Care charities battling ‘most acute recruitment and retention crisis’ in their history

A coalition of care charities and housing associations has written an open letter to the cabinet ministers, warning of “the most acute recruitment and retention crisis that we are aware of historically”.

The crisis has been caused by “many years of underfunding in the sector, compounded by a number of other factors including some staff exhausted from the pandemic and others moving to the NHS due to different approaches on mandatory vaccine regulations”, the letter adds.

The open letter has been signed by the chief executives of a number of housing and care organisations including National Care Forum’s Vic Rayner, The Orders of St John Care Trust Dan Hayes and MHA Methodist Homes’ San Monaghan.

Also signing is Anchor Hanover’s chief executive Jane Ashcroft and Craig Moule, group chief executive of Sanctuary Group including Sanctuary Care and Sanctuary Supporting Living.

They warn that staff turnover in the sector is around 30% “and rising”.

“Not only are these workforce issues causing our services to be stretched, they are also preventing organisations like ours from providing essential care to more people who need it,” the letter adds.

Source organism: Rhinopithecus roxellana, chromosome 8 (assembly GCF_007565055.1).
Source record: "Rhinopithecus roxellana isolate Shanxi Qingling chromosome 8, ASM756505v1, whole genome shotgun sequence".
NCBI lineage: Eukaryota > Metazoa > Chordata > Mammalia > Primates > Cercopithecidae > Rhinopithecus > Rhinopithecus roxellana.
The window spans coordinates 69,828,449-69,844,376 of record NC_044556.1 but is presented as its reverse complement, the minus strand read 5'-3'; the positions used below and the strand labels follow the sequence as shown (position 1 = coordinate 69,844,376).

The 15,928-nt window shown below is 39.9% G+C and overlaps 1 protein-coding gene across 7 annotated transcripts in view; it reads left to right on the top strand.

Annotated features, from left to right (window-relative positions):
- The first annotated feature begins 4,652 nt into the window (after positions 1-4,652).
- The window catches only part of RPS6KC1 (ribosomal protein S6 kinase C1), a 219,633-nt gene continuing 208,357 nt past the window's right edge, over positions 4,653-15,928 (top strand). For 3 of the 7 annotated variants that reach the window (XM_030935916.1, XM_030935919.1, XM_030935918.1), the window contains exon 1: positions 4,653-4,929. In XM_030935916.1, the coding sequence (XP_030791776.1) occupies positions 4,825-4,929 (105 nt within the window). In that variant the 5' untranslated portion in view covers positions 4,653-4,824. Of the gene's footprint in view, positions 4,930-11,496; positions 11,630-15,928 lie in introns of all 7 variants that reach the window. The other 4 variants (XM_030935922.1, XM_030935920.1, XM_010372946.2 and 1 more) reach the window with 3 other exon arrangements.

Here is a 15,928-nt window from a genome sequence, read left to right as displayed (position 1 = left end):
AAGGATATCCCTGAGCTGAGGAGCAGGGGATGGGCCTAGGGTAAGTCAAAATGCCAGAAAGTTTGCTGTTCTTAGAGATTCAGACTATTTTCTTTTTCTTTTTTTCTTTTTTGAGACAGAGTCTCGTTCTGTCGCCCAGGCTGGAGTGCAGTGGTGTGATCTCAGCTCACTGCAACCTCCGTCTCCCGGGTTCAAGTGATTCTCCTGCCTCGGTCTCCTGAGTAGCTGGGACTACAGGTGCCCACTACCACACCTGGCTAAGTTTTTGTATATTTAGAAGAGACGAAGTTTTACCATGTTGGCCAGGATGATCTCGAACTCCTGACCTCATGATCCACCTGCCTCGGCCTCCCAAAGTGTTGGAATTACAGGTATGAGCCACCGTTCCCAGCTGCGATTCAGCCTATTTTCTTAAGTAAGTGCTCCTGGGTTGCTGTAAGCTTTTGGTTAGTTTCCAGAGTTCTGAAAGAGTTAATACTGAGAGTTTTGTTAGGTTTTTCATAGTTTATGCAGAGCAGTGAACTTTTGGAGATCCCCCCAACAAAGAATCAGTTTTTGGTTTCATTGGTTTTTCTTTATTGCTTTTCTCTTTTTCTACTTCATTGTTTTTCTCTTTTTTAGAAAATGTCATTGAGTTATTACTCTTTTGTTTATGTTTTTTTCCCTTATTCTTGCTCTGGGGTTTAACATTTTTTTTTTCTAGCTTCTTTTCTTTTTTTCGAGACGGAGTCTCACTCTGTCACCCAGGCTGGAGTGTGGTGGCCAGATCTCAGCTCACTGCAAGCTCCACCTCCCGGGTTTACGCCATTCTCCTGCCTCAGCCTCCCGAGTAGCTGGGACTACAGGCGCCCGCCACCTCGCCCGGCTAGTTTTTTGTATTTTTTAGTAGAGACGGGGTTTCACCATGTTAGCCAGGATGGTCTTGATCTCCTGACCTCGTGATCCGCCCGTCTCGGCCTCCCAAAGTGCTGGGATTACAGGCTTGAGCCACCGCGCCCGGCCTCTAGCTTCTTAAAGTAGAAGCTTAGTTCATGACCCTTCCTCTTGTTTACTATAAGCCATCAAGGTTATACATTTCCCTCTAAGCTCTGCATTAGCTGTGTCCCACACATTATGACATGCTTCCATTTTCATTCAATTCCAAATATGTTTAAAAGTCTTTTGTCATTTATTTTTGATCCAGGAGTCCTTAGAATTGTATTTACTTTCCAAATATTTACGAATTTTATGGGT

“This is inevitably leading to more people having to stay in hospital unnecessarily when they are unable to access care packages and be safely discharged.”

They are calling for a retention bonus for care staff, in recognition of their “dedication” during the Covid-19 health crisis.

Care workers should also be added to the list of occupations with shortages to enable more overseas workers to obtain visas to work in the sector.

A Workforce Capacity Fund should be created to tackle immediate recruitment and retention issues, their letter says.

It adds: “Without the social care workforce we have no care system. Their skills and dedication, highlighted by the pandemic, have been undervalued for too long.”

Wider recruitment concerns

The warning from housing and care charities comes amid rising fears of further recruitment challenges across the voluntary sector.

A report by consultancy Lark Owl found that current workload pressures were leading to “unsustainable” levels of burnout.

In addition, the union Community is concerned that there will be a “mass exodus of charity sector staff” from October. This is when service delivery pressures are set to escalate when the £20 uplift to Universal Credit comes to an end.

Also in September, a report revealed that the number of applicants applying for the average charity job had fallen by more than three quarters.

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